We've just received the news of Westboro Baptist Church's long-time pastor, Fred Phelps passing. I've been following Phelps for years. In conversations with others which involve Phelps, I sometimes have to explain to those who don't recognize his name that he's the "God hates fags" guy. The usual response is, "oh yeah" as Phelps own hatred has gained quite a notoriety,
I've also spent the past few years telling people that there's a little Fred Phelps in every person who subscribes to a dualistic religion, you just have to speak to them long enough before it comes out. A dualistic religion is one in which there are those who are 'in' and those who are 'out.' Those who are saved, and those who are lost. The Chosen, and the infidel. There are religions which are not dualistic, like Bhuddism, but not many.
I'm intrigued with this concept because throughout my life live known a lot of Christians who proclaim their devotion to Biblical Christianity, including Jesus' command for a person to love their neighbor as they love themselves. Because Christianity is normally presented as a dualistic religion, it's interesting to me that if you talk to a Christian long enough, they will eventually tell you who is in and who is out. (Hint: They are always in. People they don't know, are out.)
To a logical person (and I try to be logical) there is only a matter of where one draws the line between who is in and who is out. Fred Phelps stated many times that he was only doing the 'will of his Father.' The truth is, there is Biblical support for Phelp's actions. (Yes, there is Biblical support for the opposite of Phelp's actions, too.)
This reminds me of a quote from Sam Harris's book, Letter to a Christian Nation:
"The problem, however, is that the teachings of the Bible are so muddled and self-contradictory that it was possible for Christians to happily burn heretics alive for five long centuries. It was even possible for the most venerated patriarchs of the Church, like St. Augustine and St. Thomas Aquinas, to conclude that heretics should be tortured (Augustine) or killed outright (Aquinas). Martin Luther and John Calvin advocated the wholesale murder of heretics, apostates, Jews, and witches. You are, of course, free to interpret the Bible differently--though isn't it amazing that you have succeeded in discerning the true teachings of Christianity, while the most influential thinkers in the history of your faith failed."
Yes, Christianity can pretty much justify anything anyone would want to justify using the 'Word of God.' So where does this leave us today?
It was a few years ago I was holding philosophical debates with people on that great empirical platform where only the most intellectual among us debate (Twitter) when I sent out a comment about how the religious use fear-mongering for profit and votes. This was during the days of birtherism, death panels, Obama is a Muslim-Communist and the government wants to pull the plug on Grandma.
Shortly after this I received a reply from someone who spoke as though he was Fred Phelps. I won't try to quote it because I can't find the exchange. During those days I was using twitter accounts which couldn't be traced back to me, and now I can't find the conversation and probably not even the account the conversation was on. As my memory recalls, though, the response stated that I had no idea how much his mission for The Lord had cost him. I immediately verified the account was used by Westboro Baptist, and I don't remember any more of the conversation. What I take from this is that hatred has a high price, higher than anything I would want to pay.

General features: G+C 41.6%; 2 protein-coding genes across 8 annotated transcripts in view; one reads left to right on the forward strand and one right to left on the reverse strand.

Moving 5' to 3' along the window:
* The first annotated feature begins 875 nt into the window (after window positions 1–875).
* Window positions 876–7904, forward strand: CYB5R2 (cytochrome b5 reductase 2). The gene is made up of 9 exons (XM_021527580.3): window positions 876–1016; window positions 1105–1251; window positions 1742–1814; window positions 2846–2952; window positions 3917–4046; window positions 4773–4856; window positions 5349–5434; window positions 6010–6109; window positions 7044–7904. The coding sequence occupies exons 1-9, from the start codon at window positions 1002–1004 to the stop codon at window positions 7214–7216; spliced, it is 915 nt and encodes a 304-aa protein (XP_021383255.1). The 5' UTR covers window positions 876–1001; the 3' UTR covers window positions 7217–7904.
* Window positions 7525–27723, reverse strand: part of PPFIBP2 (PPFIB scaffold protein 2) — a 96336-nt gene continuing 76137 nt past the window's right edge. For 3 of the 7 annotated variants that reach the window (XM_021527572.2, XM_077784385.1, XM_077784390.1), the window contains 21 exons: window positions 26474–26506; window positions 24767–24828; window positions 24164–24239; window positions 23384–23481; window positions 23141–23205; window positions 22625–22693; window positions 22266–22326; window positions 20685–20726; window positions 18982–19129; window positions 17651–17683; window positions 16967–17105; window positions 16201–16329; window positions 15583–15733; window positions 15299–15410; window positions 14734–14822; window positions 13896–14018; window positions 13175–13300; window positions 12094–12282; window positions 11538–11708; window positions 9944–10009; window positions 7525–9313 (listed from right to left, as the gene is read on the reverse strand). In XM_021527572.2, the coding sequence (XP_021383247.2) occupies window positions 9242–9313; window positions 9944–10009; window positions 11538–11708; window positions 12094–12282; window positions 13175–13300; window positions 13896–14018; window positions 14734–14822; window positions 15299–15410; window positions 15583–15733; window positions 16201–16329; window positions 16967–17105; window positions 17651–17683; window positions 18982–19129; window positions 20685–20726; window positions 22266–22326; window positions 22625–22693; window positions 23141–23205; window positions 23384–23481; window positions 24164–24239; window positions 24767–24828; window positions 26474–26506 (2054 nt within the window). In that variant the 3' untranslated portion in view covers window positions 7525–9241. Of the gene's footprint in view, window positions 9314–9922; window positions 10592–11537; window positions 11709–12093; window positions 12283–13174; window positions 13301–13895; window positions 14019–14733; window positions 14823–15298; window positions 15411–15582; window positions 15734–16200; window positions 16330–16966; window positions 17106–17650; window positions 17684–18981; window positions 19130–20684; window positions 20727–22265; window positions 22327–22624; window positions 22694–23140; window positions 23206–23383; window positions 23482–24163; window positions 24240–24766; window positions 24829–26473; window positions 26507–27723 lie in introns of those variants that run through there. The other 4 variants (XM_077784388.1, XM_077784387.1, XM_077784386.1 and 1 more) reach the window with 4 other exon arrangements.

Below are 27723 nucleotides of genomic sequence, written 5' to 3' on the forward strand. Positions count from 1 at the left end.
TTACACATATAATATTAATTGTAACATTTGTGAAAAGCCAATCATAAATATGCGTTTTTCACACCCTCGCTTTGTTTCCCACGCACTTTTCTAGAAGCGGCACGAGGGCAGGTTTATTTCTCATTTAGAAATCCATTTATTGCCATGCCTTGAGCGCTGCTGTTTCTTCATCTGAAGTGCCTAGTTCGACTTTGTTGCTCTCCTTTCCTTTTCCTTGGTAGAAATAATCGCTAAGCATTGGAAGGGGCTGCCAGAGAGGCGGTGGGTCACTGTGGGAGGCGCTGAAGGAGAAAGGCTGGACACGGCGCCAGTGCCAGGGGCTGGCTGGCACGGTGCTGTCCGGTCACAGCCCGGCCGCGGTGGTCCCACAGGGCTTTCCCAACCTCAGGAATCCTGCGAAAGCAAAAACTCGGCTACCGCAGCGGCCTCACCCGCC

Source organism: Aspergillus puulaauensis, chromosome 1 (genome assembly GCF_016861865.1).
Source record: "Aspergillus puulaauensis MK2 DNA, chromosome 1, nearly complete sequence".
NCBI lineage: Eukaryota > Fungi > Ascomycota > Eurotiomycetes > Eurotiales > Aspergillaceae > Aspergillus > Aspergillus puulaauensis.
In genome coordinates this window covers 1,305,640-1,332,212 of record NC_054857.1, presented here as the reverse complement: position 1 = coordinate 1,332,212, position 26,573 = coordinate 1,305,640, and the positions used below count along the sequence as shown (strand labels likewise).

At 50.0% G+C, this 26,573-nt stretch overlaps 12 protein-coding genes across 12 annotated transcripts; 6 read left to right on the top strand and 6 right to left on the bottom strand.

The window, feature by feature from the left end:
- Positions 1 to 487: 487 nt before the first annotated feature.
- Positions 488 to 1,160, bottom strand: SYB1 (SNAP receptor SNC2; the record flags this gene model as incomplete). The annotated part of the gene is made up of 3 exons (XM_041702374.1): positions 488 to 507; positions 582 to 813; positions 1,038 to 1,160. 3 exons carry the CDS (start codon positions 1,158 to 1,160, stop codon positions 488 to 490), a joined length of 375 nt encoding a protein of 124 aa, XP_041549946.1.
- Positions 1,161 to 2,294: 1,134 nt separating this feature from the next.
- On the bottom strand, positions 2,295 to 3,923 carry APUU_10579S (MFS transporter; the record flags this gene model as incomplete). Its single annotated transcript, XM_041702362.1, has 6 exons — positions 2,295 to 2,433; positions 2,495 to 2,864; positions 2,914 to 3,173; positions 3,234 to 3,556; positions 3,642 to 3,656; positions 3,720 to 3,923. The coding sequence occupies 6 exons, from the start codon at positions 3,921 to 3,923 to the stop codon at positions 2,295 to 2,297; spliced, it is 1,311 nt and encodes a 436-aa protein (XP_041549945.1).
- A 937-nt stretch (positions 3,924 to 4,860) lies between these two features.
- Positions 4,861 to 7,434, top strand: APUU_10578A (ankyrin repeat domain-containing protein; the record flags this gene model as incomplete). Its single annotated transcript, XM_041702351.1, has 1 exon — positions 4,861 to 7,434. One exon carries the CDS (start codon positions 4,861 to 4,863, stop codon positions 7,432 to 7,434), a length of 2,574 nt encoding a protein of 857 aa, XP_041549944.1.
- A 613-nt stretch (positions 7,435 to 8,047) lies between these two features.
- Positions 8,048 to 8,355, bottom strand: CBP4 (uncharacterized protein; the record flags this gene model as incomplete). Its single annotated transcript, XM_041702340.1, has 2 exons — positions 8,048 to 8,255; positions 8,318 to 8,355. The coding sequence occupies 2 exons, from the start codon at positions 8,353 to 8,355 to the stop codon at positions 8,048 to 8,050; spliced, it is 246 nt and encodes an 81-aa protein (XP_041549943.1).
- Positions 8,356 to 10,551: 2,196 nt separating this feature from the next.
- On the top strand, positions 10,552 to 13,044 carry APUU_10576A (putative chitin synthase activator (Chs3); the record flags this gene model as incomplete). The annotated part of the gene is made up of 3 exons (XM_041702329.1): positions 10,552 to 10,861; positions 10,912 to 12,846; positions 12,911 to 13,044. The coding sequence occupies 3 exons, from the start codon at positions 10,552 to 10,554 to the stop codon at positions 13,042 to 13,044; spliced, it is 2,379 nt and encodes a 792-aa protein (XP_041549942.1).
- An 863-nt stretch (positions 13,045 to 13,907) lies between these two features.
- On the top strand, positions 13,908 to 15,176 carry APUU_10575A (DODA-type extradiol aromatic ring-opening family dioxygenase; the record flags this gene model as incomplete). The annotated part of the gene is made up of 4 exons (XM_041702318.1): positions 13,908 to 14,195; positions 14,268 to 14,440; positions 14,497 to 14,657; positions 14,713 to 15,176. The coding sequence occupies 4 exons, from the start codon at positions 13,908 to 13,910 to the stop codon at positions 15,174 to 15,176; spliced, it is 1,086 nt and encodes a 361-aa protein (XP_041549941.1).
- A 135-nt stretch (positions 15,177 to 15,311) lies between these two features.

Today after the passing of Phelps, I find myself optimistic. Maybe it's related to what the satirical news publisher The Onion has just posted, entitled:
How could say it be said any better!
I'm enjoying reading the comments on the various articles about Phelps passing. There are some who have been greatly affected by Phelps and his mission of hate, and they are having a hard time forgiving, I totally understand that. There are those who don't understand the harm that Phelps has done, likely because they subscribe to the same religion as Phelps. I totally get that, too, though I wish they could see Phelps actions as everyone else does.
There are those who say that no one should rejoice over Phelps passing. This is what I don't understand. One does not have to hate the man to be glad he no longer walks the Earth. By pretty much any Earthly measure, the man was evil and his only accomplishments on Earth were to spread pain and suffering. I am one of those who believes the world is a better place because Phelps is dead.
Personally, while I won't waste my time or emotion on hatred of Phelps, I'm not going to 'forgive and forget'. Forgetting the evil that this man has done would only aid in allowing it to happen again. I've seen too many of the religious be convinced to forgive and forget, only to allow heinous acts to happen again, and I want no part of that.
What is really fascinating to me is the fact that the increased acceleration of acceptance of the LGBT community can be traced back, in no minor role, to Fred Phelps. His actions have indeed brought about more quickly that which he condemned the most. What greater justice could there be than that? The only thing I've read that's better is from those who have remarked that they are have made donations to human rights groups in the name of Fred Phelps.
I think I have finished this article, so I can go make a donation to the Human Rights Campaign in Fred Phelps name. I hope you're having a good day, too.